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Kilwa was a great City that arose out of the Swahili Coast Trade and it was conquered and destroyed by Portugal in 1505.

Before the destruction of Kilwa, it was once the most important and famous of all the Swahili Coast Trading Cities on the coast of modern Tanzania. 

The destruction of Kilwa also led to the decline in the Swahili Coast Trade.

Kilwa’s fame had spread around the world as visitors described what they saw in Kilwa as as a scene of remarkable and unique splendour.

In about the year 1200 AD, Kilwa was a successful Trading City dominating the Swahili Coast Trade, regarded as place of comfort and urban splendour.

Its Islamic Royal Palace was one of the high points of civilized development, promoted and sustained solely by Swahili Coast Trading networks. 

Founded in the 12th century, the Royal Palace Mosque of Kilwa was also enlarged in the 15th Century with generous donations from Kilwa Citizens who spent lots of gold on improvements and did not suspect that their prized Kilwa would soon be conquered and destroyed by Portugal.

In the year 1498, an event took place which led not only to the destruction of Kilwa, but also to the destruction of the Swahili Indian Ocean Trading network along the East African Coast.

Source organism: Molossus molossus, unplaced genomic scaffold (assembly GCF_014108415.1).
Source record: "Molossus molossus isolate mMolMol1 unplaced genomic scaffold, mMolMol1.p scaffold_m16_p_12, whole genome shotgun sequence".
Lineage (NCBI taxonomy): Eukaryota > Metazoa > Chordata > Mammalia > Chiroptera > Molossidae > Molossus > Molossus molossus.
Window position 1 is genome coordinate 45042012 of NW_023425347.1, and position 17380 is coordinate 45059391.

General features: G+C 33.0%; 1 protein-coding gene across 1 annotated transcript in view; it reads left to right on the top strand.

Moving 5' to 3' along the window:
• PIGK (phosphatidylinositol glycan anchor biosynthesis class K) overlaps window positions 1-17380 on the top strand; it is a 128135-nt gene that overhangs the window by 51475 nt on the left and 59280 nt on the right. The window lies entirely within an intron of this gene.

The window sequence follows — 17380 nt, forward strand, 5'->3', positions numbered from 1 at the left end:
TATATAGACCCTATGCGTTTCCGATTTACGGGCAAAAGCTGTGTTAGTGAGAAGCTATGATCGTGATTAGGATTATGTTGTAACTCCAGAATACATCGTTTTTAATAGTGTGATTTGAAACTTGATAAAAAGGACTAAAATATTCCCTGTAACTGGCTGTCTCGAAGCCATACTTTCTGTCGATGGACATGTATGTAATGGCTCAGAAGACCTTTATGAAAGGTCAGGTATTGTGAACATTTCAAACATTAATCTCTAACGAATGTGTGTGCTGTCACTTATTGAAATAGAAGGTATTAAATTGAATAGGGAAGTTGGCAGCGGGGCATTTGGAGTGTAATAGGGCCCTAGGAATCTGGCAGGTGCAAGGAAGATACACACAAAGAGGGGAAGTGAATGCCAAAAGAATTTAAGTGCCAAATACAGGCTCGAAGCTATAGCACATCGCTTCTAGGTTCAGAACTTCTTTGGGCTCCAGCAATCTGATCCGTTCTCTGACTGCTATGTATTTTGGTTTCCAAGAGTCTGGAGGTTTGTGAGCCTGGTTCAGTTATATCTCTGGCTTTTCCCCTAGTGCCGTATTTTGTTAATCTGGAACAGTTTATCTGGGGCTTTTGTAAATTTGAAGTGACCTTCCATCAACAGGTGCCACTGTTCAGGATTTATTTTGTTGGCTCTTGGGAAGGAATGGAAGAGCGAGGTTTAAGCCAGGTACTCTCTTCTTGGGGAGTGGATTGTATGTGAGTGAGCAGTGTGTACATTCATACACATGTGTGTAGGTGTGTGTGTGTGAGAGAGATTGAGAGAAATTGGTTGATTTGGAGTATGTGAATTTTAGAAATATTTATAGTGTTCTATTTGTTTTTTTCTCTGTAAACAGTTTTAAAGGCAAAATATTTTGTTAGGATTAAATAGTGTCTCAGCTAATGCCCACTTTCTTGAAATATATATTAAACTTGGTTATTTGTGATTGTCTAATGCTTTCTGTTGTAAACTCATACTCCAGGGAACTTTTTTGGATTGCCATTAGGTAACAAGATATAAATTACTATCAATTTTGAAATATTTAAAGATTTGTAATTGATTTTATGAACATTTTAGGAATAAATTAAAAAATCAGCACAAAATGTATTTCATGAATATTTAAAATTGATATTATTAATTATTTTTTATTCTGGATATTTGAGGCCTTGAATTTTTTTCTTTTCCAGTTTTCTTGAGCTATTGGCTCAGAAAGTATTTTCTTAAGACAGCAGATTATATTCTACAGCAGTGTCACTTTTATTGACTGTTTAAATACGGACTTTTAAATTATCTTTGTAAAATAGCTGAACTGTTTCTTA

In that year for the first time in history, 3 ships owned by Portugal under the command of Vasco da Gama sailed around the Cape of Good Hope and into the Indian Ocean.

When the expedition reached Portugal, Vasco da Gama reported his discovery of Kilwa and the Swahili Coast Trade along the Indian Ocean.

As a result, Portugal began to make plans to conquer and destroy the City of Kilwa in order to take control of the lucrative Swahili Coast Trade.

Seven years later, Portugal sent a much larger fleet of Ships to Kilwa under the command of Admiral del Maida who was accompanied by Soldiers, Calvary and Artillery in order to carry out the mission of conquering and destroying Kilwa in order to claim Kilwa and the Swahili Coast Trade for Portugal.

At dawn on Thursday 24 July 1505, the Portuguese army stormed Kilwa’s shoreline, heading straight to the Royal Palace, and killing everyone who did not immediately surrender. 

After subduing Kilwa, the Portuguese Army put down the Holy Cross, then Admiral dal Maida prayed and then the Portuguese began looting and plundering all the merchandise and provisions they could find in Kilwa.

The sack of Kilwa by Portugal in 1505 marked a turning point in the history of the whole East African Coast. After Portugal, the Swahili Coast Trade was siezed by the Dutch, then the English and finally the French when they took control of the entire Swahili Coast Indian Ocean Trade. 

The old Swahili Coast Cities which had depended on the Swahili Coast Trade formerly dominated by Kilwa fell into decay, as Africa now had to suffer a long period of destructive conflict and confrontation begun by the outside world.

Sadly this process would continue until the old splendours of the African past were all but forgotten.